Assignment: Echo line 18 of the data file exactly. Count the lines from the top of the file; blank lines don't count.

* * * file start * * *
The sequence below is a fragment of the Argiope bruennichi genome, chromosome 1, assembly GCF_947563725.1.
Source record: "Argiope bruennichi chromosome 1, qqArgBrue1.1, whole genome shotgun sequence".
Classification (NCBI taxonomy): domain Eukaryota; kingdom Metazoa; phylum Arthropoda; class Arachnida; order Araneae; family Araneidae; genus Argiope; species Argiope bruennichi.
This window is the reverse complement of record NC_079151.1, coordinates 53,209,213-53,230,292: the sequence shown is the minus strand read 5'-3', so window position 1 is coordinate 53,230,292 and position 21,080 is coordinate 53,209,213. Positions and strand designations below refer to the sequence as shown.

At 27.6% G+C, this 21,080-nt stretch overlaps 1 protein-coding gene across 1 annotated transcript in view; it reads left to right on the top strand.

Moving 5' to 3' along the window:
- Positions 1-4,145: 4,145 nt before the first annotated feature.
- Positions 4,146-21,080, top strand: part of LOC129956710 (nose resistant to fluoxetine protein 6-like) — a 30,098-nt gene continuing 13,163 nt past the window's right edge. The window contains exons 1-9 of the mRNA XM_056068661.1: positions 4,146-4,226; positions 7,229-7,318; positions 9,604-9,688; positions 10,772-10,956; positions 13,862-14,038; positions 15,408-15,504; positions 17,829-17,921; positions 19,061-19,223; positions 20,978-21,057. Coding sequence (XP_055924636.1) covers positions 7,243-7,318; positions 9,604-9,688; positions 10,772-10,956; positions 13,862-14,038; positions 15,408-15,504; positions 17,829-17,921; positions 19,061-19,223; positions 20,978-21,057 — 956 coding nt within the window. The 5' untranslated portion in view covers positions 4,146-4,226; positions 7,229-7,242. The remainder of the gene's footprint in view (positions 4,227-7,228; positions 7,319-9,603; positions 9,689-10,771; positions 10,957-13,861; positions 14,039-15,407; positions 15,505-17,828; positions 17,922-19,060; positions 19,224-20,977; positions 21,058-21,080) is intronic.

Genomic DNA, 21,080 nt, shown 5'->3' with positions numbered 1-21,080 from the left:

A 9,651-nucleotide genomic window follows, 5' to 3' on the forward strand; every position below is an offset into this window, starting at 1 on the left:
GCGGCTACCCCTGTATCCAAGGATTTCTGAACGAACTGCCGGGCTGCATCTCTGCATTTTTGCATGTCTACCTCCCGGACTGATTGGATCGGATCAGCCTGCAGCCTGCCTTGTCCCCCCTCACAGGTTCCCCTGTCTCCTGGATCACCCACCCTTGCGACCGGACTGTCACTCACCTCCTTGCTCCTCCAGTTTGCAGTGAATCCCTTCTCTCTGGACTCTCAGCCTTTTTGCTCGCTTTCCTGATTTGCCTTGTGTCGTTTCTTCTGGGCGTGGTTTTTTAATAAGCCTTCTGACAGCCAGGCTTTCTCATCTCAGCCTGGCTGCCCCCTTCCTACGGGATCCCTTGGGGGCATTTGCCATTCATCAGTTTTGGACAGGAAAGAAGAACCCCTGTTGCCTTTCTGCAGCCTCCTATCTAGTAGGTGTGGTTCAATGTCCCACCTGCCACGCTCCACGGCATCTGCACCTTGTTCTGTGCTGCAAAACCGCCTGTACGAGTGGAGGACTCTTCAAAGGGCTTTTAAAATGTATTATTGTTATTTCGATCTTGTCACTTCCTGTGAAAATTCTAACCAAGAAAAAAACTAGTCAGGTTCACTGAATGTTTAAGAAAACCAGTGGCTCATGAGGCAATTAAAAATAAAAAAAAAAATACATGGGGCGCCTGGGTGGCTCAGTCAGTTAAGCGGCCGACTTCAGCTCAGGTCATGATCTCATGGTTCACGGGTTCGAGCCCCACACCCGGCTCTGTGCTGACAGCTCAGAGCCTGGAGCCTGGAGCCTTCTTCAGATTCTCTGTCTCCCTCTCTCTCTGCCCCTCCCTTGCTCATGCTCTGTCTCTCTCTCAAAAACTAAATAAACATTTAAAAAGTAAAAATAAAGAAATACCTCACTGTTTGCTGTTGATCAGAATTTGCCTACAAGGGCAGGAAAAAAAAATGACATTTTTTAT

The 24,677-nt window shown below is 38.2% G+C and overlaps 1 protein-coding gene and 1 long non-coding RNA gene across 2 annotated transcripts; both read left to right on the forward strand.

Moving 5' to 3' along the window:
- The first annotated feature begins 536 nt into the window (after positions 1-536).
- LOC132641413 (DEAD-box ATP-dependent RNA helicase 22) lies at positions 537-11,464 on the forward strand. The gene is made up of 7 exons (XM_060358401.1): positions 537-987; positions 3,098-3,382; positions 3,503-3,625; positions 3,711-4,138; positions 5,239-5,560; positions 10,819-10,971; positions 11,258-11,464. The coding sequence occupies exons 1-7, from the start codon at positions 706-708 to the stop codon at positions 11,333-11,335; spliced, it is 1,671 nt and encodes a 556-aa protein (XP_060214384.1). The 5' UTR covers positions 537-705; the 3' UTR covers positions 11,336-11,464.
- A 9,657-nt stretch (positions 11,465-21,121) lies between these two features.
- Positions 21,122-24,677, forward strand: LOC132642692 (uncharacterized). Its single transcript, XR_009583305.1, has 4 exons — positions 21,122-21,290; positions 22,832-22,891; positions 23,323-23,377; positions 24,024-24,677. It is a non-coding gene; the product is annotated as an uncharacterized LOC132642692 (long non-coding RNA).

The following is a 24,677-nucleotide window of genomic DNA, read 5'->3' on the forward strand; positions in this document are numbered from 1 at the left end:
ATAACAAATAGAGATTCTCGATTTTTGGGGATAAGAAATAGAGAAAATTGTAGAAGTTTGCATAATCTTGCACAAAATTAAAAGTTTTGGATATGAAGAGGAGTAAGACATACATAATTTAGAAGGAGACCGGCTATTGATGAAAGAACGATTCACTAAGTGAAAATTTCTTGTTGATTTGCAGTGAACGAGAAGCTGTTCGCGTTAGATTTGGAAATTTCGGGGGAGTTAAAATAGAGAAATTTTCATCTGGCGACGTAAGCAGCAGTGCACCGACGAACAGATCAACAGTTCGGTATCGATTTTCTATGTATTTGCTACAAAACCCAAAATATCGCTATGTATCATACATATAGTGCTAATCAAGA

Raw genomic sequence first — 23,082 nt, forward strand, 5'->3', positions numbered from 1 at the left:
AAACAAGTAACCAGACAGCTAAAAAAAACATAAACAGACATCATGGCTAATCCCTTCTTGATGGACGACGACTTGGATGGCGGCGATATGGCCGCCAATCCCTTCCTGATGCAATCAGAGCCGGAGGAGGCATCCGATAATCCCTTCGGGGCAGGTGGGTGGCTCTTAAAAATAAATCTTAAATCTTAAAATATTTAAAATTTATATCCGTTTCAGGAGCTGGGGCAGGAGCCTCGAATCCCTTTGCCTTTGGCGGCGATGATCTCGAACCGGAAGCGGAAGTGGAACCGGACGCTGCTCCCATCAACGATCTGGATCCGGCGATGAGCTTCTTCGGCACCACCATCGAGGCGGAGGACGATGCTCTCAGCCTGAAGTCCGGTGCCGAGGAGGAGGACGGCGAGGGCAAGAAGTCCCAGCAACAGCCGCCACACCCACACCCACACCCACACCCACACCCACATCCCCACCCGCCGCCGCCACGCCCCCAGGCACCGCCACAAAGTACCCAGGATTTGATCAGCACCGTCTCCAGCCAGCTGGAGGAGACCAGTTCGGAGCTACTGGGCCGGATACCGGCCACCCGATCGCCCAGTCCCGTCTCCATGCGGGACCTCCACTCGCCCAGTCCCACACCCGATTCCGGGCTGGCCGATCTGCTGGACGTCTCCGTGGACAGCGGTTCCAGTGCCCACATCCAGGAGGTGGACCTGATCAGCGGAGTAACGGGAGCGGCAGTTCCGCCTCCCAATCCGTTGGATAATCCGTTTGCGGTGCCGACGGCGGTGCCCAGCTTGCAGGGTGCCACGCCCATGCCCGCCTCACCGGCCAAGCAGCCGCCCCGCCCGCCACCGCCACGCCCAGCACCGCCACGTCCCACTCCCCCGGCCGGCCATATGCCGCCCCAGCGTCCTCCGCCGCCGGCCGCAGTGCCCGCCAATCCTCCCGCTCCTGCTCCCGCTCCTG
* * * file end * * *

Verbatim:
The following is a 24,677-nucleotide window of genomic DNA, read 5'->3' on the forward strand; positions in this document are numbered from 1 at the left end: